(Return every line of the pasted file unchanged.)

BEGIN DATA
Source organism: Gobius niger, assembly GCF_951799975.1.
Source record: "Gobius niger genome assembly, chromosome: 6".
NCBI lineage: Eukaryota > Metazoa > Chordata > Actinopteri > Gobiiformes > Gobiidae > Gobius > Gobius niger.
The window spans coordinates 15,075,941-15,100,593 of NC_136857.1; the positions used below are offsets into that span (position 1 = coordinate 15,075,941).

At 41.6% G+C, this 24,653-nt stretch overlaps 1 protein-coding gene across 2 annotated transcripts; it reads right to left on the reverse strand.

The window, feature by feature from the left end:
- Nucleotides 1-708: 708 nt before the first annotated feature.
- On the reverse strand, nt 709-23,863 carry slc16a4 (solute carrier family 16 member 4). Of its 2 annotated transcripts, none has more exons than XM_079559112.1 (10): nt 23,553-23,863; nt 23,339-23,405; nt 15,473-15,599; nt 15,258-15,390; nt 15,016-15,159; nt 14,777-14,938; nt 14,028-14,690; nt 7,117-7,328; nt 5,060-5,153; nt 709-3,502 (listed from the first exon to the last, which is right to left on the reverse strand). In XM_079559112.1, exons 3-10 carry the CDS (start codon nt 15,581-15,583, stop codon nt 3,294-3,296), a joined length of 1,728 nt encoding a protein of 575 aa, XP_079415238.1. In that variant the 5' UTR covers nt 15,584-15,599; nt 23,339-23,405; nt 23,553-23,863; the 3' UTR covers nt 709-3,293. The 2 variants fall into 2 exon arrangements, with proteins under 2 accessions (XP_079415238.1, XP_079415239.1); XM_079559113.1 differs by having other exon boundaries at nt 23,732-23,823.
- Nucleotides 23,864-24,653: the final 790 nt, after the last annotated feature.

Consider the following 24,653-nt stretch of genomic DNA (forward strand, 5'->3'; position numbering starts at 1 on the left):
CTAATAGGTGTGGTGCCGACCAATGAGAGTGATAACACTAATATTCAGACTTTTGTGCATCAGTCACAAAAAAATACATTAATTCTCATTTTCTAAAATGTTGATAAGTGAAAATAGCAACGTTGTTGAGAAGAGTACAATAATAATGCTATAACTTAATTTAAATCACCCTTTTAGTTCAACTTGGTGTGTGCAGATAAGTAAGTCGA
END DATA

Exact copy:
Source organism: Gobius niger, assembly GCF_951799975.1.
Source record: "Gobius niger genome assembly, chromosome: 6".
NCBI lineage: Eukaryota > Metazoa > Chordata > Actinopteri > Gobiiformes > Gobiidae > Gobius > Gobius niger.
The window spans coordinates 15,075,941-15,100,593 of NC_136857.1; the positions used below are offsets into that span (position 1 = coordinate 15,075,941).

At 41.6% G+C, this 24,653-nt stretch overlaps 1 protein-coding gene across 2 annotated transcripts; it reads right to left on the reverse strand.

The window, feature by feature from the left end:
- Nucleotides 1-708: 708 nt before the first annotated feature.
- On the reverse strand, nt 709-23,863 carry slc16a4 (solute carrier family 16 member 4). Of its 2 annotated transcripts, none has more exons than XM_079559112.1 (10): nt 23,553-23,863; nt 23,339-23,405; nt 15,473-15,599; nt 15,258-15,390; nt 15,016-15,159; nt 14,777-14,938; nt 14,028-14,690; nt 7,117-7,328; nt 5,060-5,153; nt 709-3,502 (listed from the first exon to the last, which is right to left on the reverse strand). In XM_079559112.1, exons 3-10 carry the CDS (start codon nt 15,581-15,583, stop codon nt 3,294-3,296), a joined length of 1,728 nt encoding a protein of 575 aa, XP_079415238.1. In that variant the 5' UTR covers nt 15,584-15,599; nt 23,339-23,405; nt 23,553-23,863; the 3' UTR covers nt 709-3,293. The 2 variants fall into 2 exon arrangements, with proteins under 2 accessions (XP_079415238.1, XP_079415239.1); XM_079559113.1 differs by having other exon boundaries at nt 23,732-23,823.
- Nucleotides 23,864-24,653: the final 790 nt, after the last annotated feature.

Consider the following 24,653-nt stretch of genomic DNA (forward strand, 5'->3'; position numbering starts at 1 on the left):
CTAATAGGTGTGGTGCCGACCAATGAGAGTGATAACACTAATATTCAGACTTTTGTGCATCAGTCACAAAAAAATACATTAATTCTCATTTTCTAAAATGTTGATAAGTGAAAATAGCAACGTTGTTGAGAAGAGTACAATAATAATGCTATAACTTAATTTAAATCACCCTTTTAGTTCAACTTGGTGTGTGCAGATAAGTAAGTCGA